Tippets: Columbia and Snake River Salmon, Fisheries and Climate Change, Florida Faces New Algal Bloom
- A recent essay by David James Duncan addresses the plight of wild salmon in the Columbia/Snake river system. The essay was adapted from the author’s talk to representatives of 15 Native American Tribes and First Nations at “One River, Ethics Matter – the 5th annual international ethics conference on the past and future of the Columbia River” in Missoula, Mont. Read “Hearts Like the Mountains via Columbia Rediviva.
- In this recent article, Jono Wilson, lead fisheries scientist for The Nature Conservancy in California, writes about new ways of managing fisheries in the face of climate change: “Through co-management approaches backed by clear performance requirements, new technologies, and experimentation in fisheries management, I am hopeful that we can address the challenges of a changing climate, and maintain healthy, sustainable fisheries.”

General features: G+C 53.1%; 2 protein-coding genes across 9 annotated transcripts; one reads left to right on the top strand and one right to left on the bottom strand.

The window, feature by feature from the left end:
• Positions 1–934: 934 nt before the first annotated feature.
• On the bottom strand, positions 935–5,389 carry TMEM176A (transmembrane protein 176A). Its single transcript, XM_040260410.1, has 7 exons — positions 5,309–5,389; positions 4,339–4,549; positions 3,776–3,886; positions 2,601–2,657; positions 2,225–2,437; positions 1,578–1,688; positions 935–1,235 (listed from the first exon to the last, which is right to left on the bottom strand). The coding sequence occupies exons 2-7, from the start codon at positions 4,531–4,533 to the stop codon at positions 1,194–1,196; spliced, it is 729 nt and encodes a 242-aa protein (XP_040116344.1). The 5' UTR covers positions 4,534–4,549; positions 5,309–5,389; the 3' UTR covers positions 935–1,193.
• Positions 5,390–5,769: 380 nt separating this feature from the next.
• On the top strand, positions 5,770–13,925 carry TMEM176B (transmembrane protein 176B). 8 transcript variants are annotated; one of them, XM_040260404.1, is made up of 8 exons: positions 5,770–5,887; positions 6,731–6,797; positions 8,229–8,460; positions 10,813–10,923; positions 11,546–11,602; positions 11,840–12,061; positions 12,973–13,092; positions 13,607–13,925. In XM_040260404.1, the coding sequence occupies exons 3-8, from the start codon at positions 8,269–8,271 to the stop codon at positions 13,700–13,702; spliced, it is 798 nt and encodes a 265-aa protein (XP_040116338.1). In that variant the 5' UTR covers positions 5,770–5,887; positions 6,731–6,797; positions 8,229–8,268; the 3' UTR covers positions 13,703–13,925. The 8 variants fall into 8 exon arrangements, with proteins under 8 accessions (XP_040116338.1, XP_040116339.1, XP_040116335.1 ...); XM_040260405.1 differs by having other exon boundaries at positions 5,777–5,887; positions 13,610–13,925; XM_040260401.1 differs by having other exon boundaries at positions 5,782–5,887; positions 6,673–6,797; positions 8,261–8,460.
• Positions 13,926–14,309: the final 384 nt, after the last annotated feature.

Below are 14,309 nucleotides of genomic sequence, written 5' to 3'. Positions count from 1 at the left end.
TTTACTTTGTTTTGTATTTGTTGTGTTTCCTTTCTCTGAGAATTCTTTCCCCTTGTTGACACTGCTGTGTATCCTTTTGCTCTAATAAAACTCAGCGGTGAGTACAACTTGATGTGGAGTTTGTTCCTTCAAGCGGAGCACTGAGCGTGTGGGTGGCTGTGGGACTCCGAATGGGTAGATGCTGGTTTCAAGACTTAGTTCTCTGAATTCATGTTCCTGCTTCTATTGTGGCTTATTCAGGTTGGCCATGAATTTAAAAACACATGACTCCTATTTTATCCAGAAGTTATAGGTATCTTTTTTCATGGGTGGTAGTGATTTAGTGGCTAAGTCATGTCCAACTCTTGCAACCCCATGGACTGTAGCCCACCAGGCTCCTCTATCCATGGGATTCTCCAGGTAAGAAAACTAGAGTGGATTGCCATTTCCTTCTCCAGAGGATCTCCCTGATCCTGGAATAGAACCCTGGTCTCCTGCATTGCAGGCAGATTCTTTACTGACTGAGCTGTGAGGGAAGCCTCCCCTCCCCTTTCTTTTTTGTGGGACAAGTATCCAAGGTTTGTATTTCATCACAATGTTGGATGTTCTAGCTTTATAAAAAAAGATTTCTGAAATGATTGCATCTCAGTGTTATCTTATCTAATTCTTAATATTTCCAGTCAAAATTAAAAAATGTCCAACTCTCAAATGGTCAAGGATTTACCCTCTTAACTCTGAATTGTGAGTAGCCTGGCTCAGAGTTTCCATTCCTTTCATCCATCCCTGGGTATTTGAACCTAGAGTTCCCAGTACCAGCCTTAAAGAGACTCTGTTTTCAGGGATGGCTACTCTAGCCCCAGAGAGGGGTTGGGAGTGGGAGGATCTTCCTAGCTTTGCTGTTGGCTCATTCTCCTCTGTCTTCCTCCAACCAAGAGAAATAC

- In Florida, a third species of algae fueled by decomposing fish is blooming in Southwest Florida waters. Rick Bartleson, a water quality scientist for the Sanibel-Captiva Conservation Foundation, explains: “this new type of algae can be harmful though not toxic to the ecosystem because it keeps light from reaching seagrasses and causes oxygen levels to shrink.” Via News Press.